SNP supermarket tax will boost local communities


by Alex Porter, Economy Editor

The SNP government aims to raise £30 million to pay for public services by taxing Scotland’s predatory supermarket chains.

With the UK coalition about to slash the Scottish block grant by £1.3 billion and with workers already facing pay restraint the SNP government are looking at ways in which to spread the pain and protect front line jobs.

In order to mitigate against this funding shortfall Finance Minister John Swinney announced in his November budget last year that he would impose a levy on large corporate supermarket chains such as Sainsbury’s, Tesco, Asda and Morrisons.

Effect on local economy

Supermarket chain shareholders are, as one might imagine, none too pleased at the tax which is aimed at giant retail firms who own properties with a rateable value of more than £750,000.

Sainsbury’s chief executive Justin King threatened to shelve the supermarket chain’s entire Scottish investment plans unless ministers cancel the tax hike.

However the move will provide a new lease of life for small shops and communities the length and breadth of Scotland which have been decimated due to the predatory corporate tactics of supermarket chains, who are regularly accused of bullying and having overly close relations with politicians.

Representing the large chains, Fiona Moriarty, Director of Scottish Retail Consortium (SRC) has claimed that the SNP’s tax will put 8,000 jobs at risk. This concern will be viewed with a mixture of anxiety and interest by local supermarket workers many of whom will never have met Mr King or any supermarket shareholders.

Claims of job losses always raise anxieties and especially so during times of economic crisis. The supermarkets warn us of how many new jobs may be lost because of their threat to pull investment but in order to calculate the true cost to affected local communities these projections of jobs to be created must be set against the value of the jobs lost in small family shops and communities after supermarkets become established.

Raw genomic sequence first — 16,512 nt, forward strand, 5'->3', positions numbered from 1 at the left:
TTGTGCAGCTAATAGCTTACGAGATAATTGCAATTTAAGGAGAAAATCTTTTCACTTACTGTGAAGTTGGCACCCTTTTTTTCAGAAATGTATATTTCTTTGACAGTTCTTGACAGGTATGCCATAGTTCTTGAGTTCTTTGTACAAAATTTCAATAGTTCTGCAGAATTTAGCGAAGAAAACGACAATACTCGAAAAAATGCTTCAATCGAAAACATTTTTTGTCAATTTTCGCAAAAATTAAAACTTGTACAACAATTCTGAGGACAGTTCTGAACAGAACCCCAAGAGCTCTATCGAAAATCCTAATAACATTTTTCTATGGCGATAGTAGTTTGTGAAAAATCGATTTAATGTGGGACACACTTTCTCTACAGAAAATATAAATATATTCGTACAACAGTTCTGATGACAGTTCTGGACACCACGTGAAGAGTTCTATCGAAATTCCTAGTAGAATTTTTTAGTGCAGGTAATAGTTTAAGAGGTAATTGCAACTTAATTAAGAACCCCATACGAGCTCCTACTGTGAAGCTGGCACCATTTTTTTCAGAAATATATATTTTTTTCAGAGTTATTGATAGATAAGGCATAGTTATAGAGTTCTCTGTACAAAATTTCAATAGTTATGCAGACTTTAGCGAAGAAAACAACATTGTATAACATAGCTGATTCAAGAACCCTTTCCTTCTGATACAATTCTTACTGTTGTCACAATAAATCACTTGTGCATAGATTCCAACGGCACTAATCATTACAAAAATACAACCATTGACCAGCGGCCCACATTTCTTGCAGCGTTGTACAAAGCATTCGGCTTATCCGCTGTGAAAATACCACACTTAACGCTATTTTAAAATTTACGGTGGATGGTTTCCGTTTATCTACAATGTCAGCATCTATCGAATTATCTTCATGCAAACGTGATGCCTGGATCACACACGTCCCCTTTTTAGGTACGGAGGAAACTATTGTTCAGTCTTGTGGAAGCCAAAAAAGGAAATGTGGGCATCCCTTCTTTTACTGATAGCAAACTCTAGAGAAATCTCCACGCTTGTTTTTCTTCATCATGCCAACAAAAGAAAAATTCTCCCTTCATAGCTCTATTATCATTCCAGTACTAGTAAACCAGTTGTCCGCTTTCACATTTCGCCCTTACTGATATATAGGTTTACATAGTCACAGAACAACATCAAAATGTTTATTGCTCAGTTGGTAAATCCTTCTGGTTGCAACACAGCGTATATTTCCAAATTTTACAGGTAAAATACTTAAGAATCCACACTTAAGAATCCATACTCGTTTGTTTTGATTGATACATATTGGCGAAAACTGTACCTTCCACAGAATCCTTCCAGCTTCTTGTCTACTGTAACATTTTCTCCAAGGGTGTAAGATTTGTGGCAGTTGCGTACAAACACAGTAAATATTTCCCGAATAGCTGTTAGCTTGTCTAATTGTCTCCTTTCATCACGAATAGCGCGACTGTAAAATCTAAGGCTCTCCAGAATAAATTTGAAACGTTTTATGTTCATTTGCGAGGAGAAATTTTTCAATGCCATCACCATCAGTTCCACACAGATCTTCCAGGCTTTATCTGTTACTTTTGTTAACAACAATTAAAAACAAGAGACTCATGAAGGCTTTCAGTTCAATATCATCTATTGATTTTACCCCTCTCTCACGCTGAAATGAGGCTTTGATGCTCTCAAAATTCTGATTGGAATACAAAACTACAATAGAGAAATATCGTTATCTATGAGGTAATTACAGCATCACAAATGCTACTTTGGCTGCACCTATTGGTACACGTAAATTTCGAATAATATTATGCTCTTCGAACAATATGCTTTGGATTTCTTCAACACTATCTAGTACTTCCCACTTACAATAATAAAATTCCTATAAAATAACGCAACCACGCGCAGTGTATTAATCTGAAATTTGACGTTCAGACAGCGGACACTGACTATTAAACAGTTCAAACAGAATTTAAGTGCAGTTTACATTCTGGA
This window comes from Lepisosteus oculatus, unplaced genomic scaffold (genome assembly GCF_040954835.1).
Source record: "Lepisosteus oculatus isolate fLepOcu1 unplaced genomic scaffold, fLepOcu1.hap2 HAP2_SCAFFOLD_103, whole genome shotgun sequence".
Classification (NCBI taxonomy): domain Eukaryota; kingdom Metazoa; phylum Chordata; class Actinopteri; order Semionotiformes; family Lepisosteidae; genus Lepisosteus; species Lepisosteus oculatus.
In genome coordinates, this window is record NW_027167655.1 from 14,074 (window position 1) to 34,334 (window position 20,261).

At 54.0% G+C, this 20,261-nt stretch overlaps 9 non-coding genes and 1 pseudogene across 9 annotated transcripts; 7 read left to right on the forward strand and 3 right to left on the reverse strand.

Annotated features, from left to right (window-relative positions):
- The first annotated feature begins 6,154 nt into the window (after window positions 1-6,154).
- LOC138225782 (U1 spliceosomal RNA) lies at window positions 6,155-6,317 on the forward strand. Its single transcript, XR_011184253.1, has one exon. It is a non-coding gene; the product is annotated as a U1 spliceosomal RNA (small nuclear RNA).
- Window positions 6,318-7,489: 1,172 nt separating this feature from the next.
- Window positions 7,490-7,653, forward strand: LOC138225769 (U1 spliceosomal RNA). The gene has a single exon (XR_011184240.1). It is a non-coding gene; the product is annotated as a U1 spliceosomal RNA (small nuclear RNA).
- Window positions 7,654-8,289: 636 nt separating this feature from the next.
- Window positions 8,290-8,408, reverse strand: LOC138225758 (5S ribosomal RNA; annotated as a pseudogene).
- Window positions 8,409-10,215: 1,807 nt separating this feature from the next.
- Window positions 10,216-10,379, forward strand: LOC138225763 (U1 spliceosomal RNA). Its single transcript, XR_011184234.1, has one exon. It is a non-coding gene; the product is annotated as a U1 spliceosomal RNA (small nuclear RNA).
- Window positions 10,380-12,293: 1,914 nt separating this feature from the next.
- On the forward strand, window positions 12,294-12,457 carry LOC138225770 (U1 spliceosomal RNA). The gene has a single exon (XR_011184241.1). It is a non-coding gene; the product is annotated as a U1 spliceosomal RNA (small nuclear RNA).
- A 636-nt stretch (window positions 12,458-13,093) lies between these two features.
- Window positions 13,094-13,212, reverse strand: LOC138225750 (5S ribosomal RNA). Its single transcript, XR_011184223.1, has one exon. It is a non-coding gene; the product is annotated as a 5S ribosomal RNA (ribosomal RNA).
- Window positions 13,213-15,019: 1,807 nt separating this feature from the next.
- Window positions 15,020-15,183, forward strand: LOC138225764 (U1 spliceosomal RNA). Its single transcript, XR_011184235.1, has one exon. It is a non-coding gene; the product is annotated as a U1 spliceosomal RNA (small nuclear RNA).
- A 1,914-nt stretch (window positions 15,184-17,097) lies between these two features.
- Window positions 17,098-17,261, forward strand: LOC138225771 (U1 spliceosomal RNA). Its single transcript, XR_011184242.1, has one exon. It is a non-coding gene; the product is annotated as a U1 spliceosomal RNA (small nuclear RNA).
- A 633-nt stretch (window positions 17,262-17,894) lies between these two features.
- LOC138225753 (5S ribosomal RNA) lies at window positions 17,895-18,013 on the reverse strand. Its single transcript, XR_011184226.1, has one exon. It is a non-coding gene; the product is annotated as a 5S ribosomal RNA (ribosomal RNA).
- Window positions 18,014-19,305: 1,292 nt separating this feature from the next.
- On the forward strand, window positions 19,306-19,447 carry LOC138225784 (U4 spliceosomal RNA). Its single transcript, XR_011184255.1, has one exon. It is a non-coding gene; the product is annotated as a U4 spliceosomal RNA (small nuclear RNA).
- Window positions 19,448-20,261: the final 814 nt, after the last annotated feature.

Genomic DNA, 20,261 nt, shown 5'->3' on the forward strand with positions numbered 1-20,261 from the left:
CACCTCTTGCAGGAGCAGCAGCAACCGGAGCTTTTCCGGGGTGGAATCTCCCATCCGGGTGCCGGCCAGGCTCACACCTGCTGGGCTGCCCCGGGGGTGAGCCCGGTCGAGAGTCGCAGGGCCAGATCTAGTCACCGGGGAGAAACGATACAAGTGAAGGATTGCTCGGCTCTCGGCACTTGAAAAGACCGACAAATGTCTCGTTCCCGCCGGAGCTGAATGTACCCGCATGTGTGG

Communities are enriched by small shopkeepers. How this process works is simple. In a thriving community the barber spends £1 in the tea shop, the tea shop owner spends that £1 in the butcher’s, the butcher spends that £1 in the baker’s, the baker spends that £1 in the newsagent’s and so on until eventually it gets banked.

This process is what economists call ‘money velocity’. The benefits to the community are important in generating vital economic activity and a higher quality of life. Small shopowners have key relationships with the community offering jobs in book-keeping, loading and delivering, cashing up and banking, supplying, ordering, security, inventory, planning and other management skills.

Supermarket business models are widely documented. When supermarkets open, little shops close driving local owners and wealth creators away. Supermarket jobs are mostly unskilled positions, such as trolley collectors and shelf-stackers. Main street retail outlets close and become occupied by charity and betting shops.

The former community model which saw money velocity supporting a vital community is lost and replaced with benefits/low income family expendable income going into supermarket tills and then straight into investors’ bank accounts. Such investors will never know the names of most of the towns where their returns are generated.